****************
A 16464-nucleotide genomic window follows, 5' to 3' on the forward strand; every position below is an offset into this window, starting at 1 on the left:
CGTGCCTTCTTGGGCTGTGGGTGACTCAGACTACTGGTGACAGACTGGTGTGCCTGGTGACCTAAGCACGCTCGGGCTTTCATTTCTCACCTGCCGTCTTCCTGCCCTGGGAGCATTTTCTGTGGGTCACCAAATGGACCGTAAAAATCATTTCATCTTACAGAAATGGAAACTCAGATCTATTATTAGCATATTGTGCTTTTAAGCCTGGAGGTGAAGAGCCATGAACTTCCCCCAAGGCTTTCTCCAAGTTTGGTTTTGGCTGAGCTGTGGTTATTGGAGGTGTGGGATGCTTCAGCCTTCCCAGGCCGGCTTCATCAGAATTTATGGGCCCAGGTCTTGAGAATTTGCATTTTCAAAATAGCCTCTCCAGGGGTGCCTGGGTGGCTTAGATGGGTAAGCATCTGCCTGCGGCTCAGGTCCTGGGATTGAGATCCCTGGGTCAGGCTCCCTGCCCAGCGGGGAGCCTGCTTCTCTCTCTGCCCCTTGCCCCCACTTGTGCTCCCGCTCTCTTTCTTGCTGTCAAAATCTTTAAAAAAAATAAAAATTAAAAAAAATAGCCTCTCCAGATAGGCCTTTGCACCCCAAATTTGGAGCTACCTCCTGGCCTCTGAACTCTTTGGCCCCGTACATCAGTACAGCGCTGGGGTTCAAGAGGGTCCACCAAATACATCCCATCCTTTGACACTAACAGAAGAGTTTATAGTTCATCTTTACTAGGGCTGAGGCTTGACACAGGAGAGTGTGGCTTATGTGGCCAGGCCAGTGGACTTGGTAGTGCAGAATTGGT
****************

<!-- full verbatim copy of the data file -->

A 16464-nucleotide genomic window follows, 5' to 3' on the forward strand; every position below is an offset into this window, starting at 1 on the left:
CGTGCCTTCTTGGGCTGTGGGTGACTCAGACTACTGGTGACAGACTGGTGTGCCTGGTGACCTAAGCACGCTCGGGCTTTCATTTCTCACCTGCCGTCTTCCTGCCCTGGGAGCATTTTCTGTGGGTCACCAAATGGACCGTAAAAATCATTTCATCTTACAGAAATGGAAACTCAGATCTATTATTAGCATATTGTGCTTTTAAGCCTGGAGGTGAAGAGCCATGAACTTCCCCCAAGGCTTTCTCCAAGTTTGGTTTTGGCTGAGCTGTGGTTATTGGAGGTGTGGGATGCTTCAGCCTTCCCAGGCCGGCTTCATCAGAATTTATGGGCCCAGGTCTTGAGAATTTGCATTTTCAAAATAGCCTCTCCAGGGGTGCCTGGGTGGCTTAGATGGGTAAGCATCTGCCTGCGGCTCAGGTCCTGGGATTGAGATCCCTGGGTCAGGCTCCCTGCCCAGCGGGGAGCCTGCTTCTCTCTCTGCCCCTTGCCCCCACTTGTGCTCCCGCTCTCTTTCTTGCTGTCAAAATCTTTAAAAAAAATAAAAATTAAAAAAAATAGCCTCTCCAGATAGGCCTTTGCACCCCAAATTTGGAGCTACCTCCTGGCCTCTGAACTCTTTGGCCCCGTACATCAGTACAGCGCTGGGGTTCAAGAGGGTCCACCAAATACATCCCATCCTTTGACACTAACAGAAGAGTTTATAGTTCATCTTTACTAGGGCTGAGGCTTGACACAGGAGAGTGTGGCTTATGTGGCCAGGCCAGTGGACTTGGTAGTGCAGAATTGGT